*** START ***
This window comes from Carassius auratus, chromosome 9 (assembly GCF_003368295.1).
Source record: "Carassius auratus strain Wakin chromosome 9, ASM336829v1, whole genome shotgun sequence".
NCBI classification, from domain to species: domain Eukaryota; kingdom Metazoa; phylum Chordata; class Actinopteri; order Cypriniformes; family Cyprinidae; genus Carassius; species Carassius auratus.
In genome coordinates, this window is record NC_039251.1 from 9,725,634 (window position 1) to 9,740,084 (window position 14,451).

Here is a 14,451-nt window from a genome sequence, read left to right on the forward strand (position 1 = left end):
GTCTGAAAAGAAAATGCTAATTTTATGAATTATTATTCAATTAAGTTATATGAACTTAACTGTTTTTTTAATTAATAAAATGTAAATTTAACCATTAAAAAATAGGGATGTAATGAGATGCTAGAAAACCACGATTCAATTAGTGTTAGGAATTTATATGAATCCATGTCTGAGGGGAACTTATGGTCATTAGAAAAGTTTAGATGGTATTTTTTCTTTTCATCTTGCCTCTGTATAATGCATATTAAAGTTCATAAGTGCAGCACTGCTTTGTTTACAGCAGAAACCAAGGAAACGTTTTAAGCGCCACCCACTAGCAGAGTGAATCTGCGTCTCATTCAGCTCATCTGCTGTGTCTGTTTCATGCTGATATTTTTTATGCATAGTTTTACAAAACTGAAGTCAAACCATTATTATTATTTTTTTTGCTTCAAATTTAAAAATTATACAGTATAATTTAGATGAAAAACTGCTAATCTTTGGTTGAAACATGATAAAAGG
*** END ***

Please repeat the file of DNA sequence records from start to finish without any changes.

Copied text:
This window comes from Carassius auratus, chromosome 9 (assembly GCF_003368295.1).
Source record: "Carassius auratus strain Wakin chromosome 9, ASM336829v1, whole genome shotgun sequence".
NCBI classification, from domain to species: domain Eukaryota; kingdom Metazoa; phylum Chordata; class Actinopteri; order Cypriniformes; family Cyprinidae; genus Carassius; species Carassius auratus.
In genome coordinates, this window is record NC_039251.1 from 9,725,634 (window position 1) to 9,740,084 (window position 14,451).

Here is a 14,451-nt window from a genome sequence, read left to right on the forward strand (position 1 = left end):
GTCTGAAAAGAAAATGCTAATTTTATGAATTATTATTCAATTAAGTTATATGAACTTAACTGTTTTTTTAATTAATAAAATGTAAATTTAACCATTAAAAAATAGGGATGTAATGAGATGCTAGAAAACCACGATTCAATTAGTGTTAGGAATTTATATGAATCCATGTCTGAGGGGAACTTATGGTCATTAGAAAAGTTTAGATGGTATTTTTTCTTTTCATCTTGCCTCTGTATAATGCATATTAAAGTTCATAAGTGCAGCACTGCTTTGTTTACAGCAGAAACCAAGGAAACGTTTTAAGCGCCACCCACTAGCAGAGTGAATCTGCGTCTCATTCAGCTCATCTGCTGTGTCTGTTTCATGCTGATATTTTTTATGCATAGTTTTACAAAACTGAAGTCAAACCATTATTATTATTTTTTTTGCTTCAAATTTAAAAATTATACAGTATAATTTAGATGAAAAACTGCTAATCTTTGGTTGAAACATGATAAAAGG